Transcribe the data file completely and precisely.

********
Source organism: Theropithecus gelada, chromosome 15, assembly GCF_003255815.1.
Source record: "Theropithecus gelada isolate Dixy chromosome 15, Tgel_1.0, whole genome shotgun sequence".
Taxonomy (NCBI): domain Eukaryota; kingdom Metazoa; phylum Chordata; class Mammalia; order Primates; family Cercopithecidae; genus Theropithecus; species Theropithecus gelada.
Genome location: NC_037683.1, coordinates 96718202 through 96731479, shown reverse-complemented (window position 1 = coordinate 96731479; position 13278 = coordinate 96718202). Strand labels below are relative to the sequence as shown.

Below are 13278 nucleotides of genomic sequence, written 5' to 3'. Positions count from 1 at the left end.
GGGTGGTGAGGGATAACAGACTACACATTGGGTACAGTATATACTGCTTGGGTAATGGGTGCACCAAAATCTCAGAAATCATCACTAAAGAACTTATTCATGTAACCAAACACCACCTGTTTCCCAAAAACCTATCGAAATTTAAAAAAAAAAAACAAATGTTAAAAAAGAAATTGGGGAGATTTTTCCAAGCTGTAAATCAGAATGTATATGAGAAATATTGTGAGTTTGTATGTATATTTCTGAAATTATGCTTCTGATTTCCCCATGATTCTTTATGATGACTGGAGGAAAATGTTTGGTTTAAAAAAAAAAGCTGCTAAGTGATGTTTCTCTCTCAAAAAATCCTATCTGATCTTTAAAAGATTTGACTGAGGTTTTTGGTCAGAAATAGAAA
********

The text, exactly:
Source organism: Theropithecus gelada, chromosome 15, assembly GCF_003255815.1.
Source record: "Theropithecus gelada isolate Dixy chromosome 15, Tgel_1.0, whole genome shotgun sequence".
Taxonomy (NCBI): domain Eukaryota; kingdom Metazoa; phylum Chordata; class Mammalia; order Primates; family Cercopithecidae; genus Theropithecus; species Theropithecus gelada.
Genome location: NC_037683.1, coordinates 96718202 through 96731479, shown reverse-complemented (window position 1 = coordinate 96731479; position 13278 = coordinate 96718202). Strand labels below are relative to the sequence as shown.

Below are 13278 nucleotides of genomic sequence, written 5' to 3'. Positions count from 1 at the left end.
GGGTGGTGAGGGATAACAGACTACACATTGGGTACAGTATATACTGCTTGGGTAATGGGTGCACCAAAATCTCAGAAATCATCACTAAAGAACTTATTCATGTAACCAAACACCACCTGTTTCCCAAAAACCTATCGAAATTTAAAAAAAAAAAACAAATGTTAAAAAAGAAATTGGGGAGATTTTTCCAAGCTGTAAATCAGAATGTATATGAGAAATATTGTGAGTTTGTATGTATATTTCTGAAATTATGCTTCTGATTTCCCCATGATTCTTTATGATGACTGGAGGAAAATGTTTGGTTTAAAAAAAAAAGCTGCTAAGTGATGTTTCTCTCTCAAAAAATCCTATCTGATCTTTAAAAGATTTGACTGAGGTTTTTGGTCAGAAATAGAAA